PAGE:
Hamrun house collapse: Excavator used moments before Miriam Pace's death, court told

Construction worker who operated hydraulic excavator at site adjacent to house collapse allegedly told a colleague not to 'say anything', a court has been told

Miriam Pace, seen here in a photo with her husband Carmel, was buried by the rubble of her own house
Miriam Pace, seen here in a photo with her husband Carmel, was buried by the rubble of her own house

The construction worker operating a hydraulic excavator on the ground at the Hamrun construction site next to a home which had just collapsed, allegedly told a colleague not to “say anything” a court has been told.

The house collapse killed Miriam Pace, a mother of two, who was inside when the building came crashing down.

Magistrate Joe Mifsud began hearing the compilation of evidence against four men accused of causing Pace’s death through negligence and of causing damage to third party property.

Architect Roderick Camilleri, site technical officer Anthony Mangion, contractor Ludwig Dimech and labourer Nicholas Spiteri returned to the dock, after being granted bail upon entering not guilty pleas at their arraignment last month.

Inspector Robert Vella, prosecuting, testified this morning. He gave the court an overview of the sequence of events which led to the deadly collapse on 2 March, as well as the subsequent police investigation.

Rescuers took several hours to sift through the rubble before recovering the lifeless body of Miriam Pace
Rescuers took several hours to sift through the rubble before recovering the lifeless body of Miriam Pace

On the morning of the accident, Nicholas Spiteri had been working at the site together with another worker, Erbios Hysa from Albania.

The men had been clearing rubble to make way for excavation works, using an excavator equipped with a bucket. Spiteri had been transporting the rubble off the site, but just before the collapse at around 2pm, he had started using a new piece of excavation machinery, which had a hammer head attached.

Hysa had told the police that Spiteri had been chipping away at the rock layer beneath the showroom next door when the house collapsed, just two to five minutes later.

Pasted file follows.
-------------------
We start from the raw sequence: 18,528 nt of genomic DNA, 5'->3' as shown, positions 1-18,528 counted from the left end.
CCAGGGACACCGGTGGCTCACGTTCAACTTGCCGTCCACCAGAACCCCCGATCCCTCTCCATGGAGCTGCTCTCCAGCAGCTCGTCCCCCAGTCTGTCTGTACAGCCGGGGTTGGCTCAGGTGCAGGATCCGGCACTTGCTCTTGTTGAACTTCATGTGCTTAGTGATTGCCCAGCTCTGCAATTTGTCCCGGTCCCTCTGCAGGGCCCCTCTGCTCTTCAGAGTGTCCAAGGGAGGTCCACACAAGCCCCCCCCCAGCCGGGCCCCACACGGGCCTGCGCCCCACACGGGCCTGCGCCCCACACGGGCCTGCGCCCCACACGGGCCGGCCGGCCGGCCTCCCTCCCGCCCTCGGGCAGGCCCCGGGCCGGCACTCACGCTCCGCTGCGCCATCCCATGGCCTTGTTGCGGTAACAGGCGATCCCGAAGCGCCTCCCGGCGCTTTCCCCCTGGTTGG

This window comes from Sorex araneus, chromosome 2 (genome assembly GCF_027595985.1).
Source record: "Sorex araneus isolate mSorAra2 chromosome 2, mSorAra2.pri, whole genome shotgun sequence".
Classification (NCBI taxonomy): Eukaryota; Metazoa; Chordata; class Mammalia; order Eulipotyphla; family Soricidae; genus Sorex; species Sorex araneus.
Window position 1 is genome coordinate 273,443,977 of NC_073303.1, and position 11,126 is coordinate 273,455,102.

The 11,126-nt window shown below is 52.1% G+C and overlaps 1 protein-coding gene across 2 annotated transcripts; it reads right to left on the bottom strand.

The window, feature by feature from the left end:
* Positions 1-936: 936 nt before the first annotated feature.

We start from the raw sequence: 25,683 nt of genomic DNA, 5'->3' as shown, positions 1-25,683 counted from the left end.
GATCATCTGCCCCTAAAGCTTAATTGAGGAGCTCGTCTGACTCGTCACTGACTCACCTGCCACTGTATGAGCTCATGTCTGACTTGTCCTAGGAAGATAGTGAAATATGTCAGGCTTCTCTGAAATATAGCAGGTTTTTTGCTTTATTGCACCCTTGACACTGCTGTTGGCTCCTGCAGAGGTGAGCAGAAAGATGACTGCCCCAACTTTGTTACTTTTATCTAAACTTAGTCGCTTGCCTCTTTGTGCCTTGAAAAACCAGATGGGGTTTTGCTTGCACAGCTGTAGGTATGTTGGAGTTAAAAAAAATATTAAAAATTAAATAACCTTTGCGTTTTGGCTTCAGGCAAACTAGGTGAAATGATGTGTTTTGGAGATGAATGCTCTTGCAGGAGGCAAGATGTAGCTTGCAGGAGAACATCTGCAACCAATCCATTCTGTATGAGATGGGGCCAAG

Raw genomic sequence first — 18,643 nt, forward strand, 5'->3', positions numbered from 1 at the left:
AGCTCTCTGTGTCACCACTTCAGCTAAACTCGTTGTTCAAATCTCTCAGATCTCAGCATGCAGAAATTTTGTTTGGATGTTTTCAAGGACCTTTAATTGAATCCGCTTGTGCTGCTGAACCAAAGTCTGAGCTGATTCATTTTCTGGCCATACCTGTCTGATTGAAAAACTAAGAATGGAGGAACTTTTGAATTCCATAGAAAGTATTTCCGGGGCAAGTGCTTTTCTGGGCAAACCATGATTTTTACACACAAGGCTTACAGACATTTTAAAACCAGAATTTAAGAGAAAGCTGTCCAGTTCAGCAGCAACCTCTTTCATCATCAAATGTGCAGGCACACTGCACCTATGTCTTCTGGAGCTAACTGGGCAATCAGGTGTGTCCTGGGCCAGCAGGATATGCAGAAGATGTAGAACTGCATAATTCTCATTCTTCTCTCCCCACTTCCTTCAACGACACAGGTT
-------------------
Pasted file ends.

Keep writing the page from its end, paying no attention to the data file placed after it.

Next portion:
Inspector Vella exhibited photographs from the scene which showed that the new excavator had been moved to the opposite side of the site, away from the collapsed building.

But the excavator had been captured on CCTV footage as it operated right beneath the showroom, just 22 seconds before the collapse.

Paint fragments matching the collapsed showroom, vehicles inside it and crucially, the interior corridor of the Pace family home were recovered from the rear of the excavator, the court heard.

Cross-examined by defence lawyer Arthur Azzopardi, Inspector Vella said that the evidence showed that the new hammer head had been attached that same morning and was being tested when disaster struck.

Magistrate Mifsud upheld the prosecution’s request to have Spiteri’s mobile phone examined by a court expert to establish what communications were made before and after the incident, amongst other things.

The compilation continues on Monday.

Inspectors Robert Vella and Matthew Galea are prosecuting. Lawyers Arthur Azzopardi and Alfred Abela are appearing on behalf of the architects. Lawyers Franco Debono and Marion Camilleri are assisting Spiteri. Lawyers Michael Sciriha, Roberto Montalto, Lucio Sciriha and Franco Galea are counsel to Dimech.

The Pace family were represented by lawyers Joe Giglio and David Bonello. Lawyer Stefano Filletti is assisting other neighbours.

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